Five- to six-week-old CD45.1 C57BL/6 mice were lethally irradiated with 10 Gy of γ-irradiation in a split dose, with 3 hours between doses. The reconstituting cells were injected retro-orbitally within 24 hours of irradiation. In order to maximize the recovery of the single cells from wells, we first aspirated the contents of each well and then washed the same well with 150 l of buffer containing the corresponding number of nontransgenic CD45.1 C57BL/6–carrier cells — either 1 ∞ 105 WBM cells depleted of cKit+Sca-1+ double-positive cells (in two experiments) or 600 Lin–Sca-1+cKit+CD34high cells (in one experiment). The volume in the well was then re-aspirated and injected. Carrier cells, isolated using the two parameters described above, are highly devoid of long-term HSC activity, and their in vivo lifespan ranges between 4 and 8 weeks (31). Mice were tested for hematopoietic engraftment at different time points beginning at 2 months after transplantation. For transplantation into secondary recipients, BM from two single-HSC primary recipients was harvested and stained with antibodies against CD45.2-FITC (clone 104; Pharmingen, San Diego, California, USA) and CD45.1-phycoerythrin (CD45.1-PE) (clone A20). Approximately 18 ∞ 106 CD45.2+ cells from each mouse were then sorted, divided in two, and injected into lethally irradiated recipients. Levels of hematopoietic chimerism were tested by staining of peripheral blood leukocytes of recipients at various time points with CD45.2-FITC and CD45.1-PE. For determination of hematopoietic lineage contribution, peripheral blood leukocytes were stained with anti–CD45.2-FITC and antibodies against CD3(145-2C11), Thy-1 (30-H12), B220 (RA3-6B2), Gr-1 (RB6-28C5), and Mac-1 (M1/70). All lineage antibodies were directly conjugated to FITC or PE-Cy5 and purchased from eBioscience (San Diego, California, USA). Analysis of β-gal activity in hematopoietic cells of LysM-Cre/R26R mice was performed as previously reported (32).
Liver injury in mice transplanted with single Rosa26 cells was induced by addition of DDC (Sigma-Aldrich, St. Louis, Missouri, USA) to the animals’ feed at a concentration of 0.1% for 20 days at 6 months after transplantation.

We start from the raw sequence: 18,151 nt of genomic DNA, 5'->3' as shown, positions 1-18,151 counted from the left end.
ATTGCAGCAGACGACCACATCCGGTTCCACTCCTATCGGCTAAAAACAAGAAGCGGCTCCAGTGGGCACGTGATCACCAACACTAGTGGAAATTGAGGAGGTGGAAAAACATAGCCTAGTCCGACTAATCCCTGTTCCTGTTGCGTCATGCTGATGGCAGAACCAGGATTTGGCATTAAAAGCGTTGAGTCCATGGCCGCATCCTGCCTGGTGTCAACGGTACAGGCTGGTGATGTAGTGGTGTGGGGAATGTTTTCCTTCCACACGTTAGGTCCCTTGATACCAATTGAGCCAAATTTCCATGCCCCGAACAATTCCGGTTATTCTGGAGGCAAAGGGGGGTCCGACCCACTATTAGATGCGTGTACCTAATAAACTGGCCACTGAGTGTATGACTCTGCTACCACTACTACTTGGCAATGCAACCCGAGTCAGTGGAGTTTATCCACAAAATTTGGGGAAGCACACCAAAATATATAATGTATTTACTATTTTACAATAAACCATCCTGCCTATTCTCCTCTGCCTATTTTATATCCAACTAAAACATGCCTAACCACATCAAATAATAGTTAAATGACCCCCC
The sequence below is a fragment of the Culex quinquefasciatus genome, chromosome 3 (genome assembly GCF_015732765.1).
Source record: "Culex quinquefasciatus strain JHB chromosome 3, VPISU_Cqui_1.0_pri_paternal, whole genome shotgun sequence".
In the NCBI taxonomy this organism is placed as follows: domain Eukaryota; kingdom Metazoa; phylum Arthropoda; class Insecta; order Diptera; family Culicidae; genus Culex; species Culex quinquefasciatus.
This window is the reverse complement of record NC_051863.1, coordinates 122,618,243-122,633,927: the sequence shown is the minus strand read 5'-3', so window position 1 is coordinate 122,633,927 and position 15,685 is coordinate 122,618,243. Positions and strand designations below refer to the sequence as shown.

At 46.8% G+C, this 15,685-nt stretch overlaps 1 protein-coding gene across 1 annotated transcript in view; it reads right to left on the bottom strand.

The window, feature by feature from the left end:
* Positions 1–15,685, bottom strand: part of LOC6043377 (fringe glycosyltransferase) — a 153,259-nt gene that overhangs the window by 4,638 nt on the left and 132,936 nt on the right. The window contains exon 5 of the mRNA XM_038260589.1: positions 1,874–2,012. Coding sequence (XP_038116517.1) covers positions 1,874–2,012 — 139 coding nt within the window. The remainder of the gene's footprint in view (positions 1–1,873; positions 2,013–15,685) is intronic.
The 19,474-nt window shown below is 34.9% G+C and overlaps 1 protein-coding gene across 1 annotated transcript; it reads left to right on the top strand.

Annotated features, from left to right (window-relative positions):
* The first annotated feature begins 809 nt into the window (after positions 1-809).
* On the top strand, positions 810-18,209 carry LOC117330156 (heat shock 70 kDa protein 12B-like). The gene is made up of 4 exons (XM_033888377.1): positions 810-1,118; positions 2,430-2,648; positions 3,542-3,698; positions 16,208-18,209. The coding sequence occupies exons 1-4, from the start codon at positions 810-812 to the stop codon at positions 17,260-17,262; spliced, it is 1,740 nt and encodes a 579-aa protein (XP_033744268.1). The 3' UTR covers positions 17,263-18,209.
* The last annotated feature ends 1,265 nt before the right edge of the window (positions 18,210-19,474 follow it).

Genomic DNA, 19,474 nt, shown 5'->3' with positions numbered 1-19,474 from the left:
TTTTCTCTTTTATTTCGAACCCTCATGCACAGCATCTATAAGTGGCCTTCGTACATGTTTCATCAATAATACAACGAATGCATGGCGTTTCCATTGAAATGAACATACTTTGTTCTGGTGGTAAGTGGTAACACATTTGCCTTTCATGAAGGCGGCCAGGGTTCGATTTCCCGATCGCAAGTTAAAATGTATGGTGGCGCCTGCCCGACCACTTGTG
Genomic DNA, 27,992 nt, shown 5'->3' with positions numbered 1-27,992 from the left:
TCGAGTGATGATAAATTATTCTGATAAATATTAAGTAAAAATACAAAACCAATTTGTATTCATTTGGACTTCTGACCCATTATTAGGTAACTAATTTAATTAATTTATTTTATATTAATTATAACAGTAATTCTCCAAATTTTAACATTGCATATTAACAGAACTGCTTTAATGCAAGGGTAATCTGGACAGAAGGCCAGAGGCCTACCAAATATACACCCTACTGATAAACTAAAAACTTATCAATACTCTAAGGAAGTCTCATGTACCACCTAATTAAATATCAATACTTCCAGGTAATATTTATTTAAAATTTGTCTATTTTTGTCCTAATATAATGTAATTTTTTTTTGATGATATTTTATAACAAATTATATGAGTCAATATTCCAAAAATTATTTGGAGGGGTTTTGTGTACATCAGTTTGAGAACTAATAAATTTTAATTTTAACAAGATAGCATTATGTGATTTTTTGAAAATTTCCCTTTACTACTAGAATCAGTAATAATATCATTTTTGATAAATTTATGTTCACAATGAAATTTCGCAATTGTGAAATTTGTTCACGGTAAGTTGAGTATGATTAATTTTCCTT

For whole-mount X-gal staining, liver lobes were fixed for 2 hours in 4% paraformaldehyde, and tissues were washed with PBS and moved to staining medium that contained 1 mg/ml of X-gal in buffer of 5 mmol/l K ferricyanide, 5 mmol/l K ferrocyanide, 2 mmol/l MgCl2, 0.02% Nonidet P-40, and 40 mmol/l HEPES. X-gal staining of frozen liver samples was done as described previously (33) on 10-m sections. Sections were then counterstained with light H&E or nuclear fast red. For FAH immunohistochemistry, liver was fixed in 10% neutral-buffered formalin, paraffin-embedded, and sectioned at 4 m. FAH staining using a polyclonal rabbit antibody against rat FAH was performed as described (34). In order to quantify donor-derived hepatocytes in primary recipients, we analyzed 20 random sections from different liver lobes and reported the number of positive cells (large β-gal+ cells with abundant cytoplasm) per the total number of hepatocytes on the slides (this estimation was based on an average of 1,600 hepatocytes per square millimeter of mouse hepatic tissue).
Amino acid levels were determined on a Beckman model 6300 amino acid analyzer.
M.A. Goodell is a scholar of the Leukemia and Lymphoma Society. This work was supported by NIH grants DK58192 and CA81179 to M.A. Goodell. F.D. Camargo was a fellow of the American Liver Foundation. We thank Markus Grompe (Oregon Health Sciences Center) for his gift of FAH mice, Lily Pao (Harvard Medical School) for LysM-Cre mice, Angela Major for immunohistochemistry, and Dorothy Burton for outstanding animal care.
See the related Commentary beginning on page 1249.
Nonstandard abbreviations list: bone marrow (BM); 3,5-dietoxycarbonyl-1,4-dihydrocollidine (DDC); fumarylacetoacetate hydrolase (FAH); hematopoietic stem cell (HSC); lysozyme-M (LysM); 2-(2-nitro-4-trifluoromethylbenzol)-1,3-cyclohexanedione (NTBC); phycoerythrin (PE); side population (SP); whole BM (WBM).
Conflict of interest: The authors have declared that no conflict of interest exists.